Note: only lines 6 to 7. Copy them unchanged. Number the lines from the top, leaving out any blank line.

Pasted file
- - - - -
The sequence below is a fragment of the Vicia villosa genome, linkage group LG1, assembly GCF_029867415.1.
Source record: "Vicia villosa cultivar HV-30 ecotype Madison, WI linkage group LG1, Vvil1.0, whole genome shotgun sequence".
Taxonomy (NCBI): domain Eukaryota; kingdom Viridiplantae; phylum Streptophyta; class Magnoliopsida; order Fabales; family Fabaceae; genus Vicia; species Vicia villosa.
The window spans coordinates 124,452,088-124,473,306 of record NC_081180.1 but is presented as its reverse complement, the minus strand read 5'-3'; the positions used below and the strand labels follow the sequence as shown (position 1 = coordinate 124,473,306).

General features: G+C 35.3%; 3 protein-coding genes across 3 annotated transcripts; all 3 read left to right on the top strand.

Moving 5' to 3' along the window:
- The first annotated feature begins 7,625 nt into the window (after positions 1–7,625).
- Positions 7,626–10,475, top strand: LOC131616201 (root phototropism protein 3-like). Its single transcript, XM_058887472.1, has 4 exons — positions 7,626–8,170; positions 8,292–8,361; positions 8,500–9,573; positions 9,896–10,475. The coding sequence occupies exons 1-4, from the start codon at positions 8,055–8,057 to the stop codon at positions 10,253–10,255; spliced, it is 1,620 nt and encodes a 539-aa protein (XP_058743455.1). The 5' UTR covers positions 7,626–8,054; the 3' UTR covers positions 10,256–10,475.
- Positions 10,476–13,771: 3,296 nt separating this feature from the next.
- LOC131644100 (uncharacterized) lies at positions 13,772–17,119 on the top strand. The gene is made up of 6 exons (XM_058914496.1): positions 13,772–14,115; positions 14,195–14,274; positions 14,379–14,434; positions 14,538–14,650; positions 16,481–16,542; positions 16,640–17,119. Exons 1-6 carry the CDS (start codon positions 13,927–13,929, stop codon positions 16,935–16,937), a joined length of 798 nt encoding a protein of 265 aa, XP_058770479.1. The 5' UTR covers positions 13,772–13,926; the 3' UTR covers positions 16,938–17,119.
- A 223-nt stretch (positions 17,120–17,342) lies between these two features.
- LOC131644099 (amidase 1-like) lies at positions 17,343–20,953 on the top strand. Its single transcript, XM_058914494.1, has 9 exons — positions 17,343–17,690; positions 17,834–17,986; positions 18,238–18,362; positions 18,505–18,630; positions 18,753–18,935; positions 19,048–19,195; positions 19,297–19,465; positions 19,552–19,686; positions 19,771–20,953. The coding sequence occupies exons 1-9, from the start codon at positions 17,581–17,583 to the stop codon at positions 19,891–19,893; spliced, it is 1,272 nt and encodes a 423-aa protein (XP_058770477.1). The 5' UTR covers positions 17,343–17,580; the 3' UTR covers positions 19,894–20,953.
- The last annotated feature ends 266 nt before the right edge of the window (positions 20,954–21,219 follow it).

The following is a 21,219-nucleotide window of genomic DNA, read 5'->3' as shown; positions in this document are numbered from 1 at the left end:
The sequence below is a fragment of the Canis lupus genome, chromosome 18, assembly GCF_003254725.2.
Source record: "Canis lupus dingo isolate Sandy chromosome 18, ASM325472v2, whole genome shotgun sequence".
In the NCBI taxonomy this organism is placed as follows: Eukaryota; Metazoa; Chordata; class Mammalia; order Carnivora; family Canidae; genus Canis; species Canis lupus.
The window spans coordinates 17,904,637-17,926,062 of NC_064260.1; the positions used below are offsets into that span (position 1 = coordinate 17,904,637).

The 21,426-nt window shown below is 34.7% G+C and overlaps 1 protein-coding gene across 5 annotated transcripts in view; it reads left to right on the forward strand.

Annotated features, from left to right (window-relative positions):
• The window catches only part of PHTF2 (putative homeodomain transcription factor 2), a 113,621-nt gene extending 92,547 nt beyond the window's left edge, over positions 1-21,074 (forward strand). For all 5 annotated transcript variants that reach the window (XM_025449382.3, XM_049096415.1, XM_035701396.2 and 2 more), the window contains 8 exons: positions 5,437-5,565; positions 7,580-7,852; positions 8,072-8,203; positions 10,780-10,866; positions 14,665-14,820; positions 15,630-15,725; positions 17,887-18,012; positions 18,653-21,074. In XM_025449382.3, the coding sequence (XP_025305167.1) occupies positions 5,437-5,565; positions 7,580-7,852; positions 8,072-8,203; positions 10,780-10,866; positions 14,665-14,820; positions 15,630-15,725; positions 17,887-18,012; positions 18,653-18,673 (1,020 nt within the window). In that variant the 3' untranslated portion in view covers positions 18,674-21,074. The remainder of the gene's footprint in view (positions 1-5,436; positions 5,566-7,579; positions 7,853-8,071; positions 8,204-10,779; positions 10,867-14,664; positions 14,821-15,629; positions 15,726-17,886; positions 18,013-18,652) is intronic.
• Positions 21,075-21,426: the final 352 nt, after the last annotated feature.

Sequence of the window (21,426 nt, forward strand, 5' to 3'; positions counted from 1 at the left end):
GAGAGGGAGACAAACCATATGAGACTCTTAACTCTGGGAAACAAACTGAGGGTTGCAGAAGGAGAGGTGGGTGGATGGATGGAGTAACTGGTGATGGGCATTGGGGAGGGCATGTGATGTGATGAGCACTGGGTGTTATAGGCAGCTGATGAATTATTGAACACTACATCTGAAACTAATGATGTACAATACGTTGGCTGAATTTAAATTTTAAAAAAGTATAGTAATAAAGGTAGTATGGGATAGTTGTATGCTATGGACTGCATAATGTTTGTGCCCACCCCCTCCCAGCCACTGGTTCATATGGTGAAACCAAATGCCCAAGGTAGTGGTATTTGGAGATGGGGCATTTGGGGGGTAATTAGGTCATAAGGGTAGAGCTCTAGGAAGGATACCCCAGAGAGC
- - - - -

Moving 5' to 3' along the window:
- The first annotated feature begins 7,625 nt into the window (after positions 1–7,625).